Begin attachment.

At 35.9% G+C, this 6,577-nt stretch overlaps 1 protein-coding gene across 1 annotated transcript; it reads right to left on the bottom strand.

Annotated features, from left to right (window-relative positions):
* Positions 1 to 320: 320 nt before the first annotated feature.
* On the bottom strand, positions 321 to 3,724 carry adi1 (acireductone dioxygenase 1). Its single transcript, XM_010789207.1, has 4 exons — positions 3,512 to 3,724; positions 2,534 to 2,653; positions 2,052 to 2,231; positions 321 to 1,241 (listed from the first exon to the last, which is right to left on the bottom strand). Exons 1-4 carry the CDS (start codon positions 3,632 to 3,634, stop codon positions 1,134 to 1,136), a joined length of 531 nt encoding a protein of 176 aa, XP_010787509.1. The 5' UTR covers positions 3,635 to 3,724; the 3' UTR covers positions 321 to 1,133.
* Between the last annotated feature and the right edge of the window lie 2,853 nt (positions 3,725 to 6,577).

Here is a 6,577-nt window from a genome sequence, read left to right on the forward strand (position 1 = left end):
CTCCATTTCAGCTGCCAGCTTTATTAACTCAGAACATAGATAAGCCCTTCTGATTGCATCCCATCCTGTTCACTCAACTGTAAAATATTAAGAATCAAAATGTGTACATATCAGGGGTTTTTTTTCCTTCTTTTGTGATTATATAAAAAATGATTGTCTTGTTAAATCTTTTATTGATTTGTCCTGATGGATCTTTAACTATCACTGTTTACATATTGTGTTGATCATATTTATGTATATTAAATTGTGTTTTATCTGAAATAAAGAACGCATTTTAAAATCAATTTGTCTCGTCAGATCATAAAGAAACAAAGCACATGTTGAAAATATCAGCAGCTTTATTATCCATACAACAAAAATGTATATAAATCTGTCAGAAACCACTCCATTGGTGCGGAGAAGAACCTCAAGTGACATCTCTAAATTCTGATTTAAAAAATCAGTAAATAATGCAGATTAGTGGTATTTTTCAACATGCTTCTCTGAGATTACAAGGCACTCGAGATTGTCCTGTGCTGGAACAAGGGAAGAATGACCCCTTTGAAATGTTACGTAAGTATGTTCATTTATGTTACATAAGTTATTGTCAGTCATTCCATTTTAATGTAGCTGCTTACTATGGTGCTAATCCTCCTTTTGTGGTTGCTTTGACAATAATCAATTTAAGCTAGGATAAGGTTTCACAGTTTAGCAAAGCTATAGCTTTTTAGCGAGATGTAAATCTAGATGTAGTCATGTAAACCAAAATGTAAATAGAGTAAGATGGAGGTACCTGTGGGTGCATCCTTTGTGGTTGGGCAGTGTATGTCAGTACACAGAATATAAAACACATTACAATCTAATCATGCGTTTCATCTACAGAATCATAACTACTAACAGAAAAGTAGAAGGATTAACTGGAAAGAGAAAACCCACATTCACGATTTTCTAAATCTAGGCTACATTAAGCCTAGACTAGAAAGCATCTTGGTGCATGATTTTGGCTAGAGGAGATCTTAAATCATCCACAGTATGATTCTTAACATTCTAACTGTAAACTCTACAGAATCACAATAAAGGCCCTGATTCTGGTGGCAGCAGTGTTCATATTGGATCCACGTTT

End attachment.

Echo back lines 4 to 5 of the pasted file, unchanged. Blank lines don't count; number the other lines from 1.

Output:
* On the bottom strand, positions 321 to 3,724 carry adi1 (acireductone dioxygenase 1). Its single transcript, XM_010789207.1, has 4 exons — positions 3,512 to 3,724; positions 2,534 to 2,653; positions 2,052 to 2,231; positions 321 to 1,241 (listed from the first exon to the last, which is right to left on the bottom strand). Exons 1-4 carry the CDS (start codon positions 3,632 to 3,634, stop codon positions 1,134 to 1,136), a joined length of 531 nt encoding a protein of 176 aa, XP_010787509.1. The 5' UTR covers positions 3,635 to 3,724; the 3' UTR covers positions 321 to 1,133.
* Between the last annotated feature and the right edge of the window lie 2,853 nt (positions 3,725 to 6,577).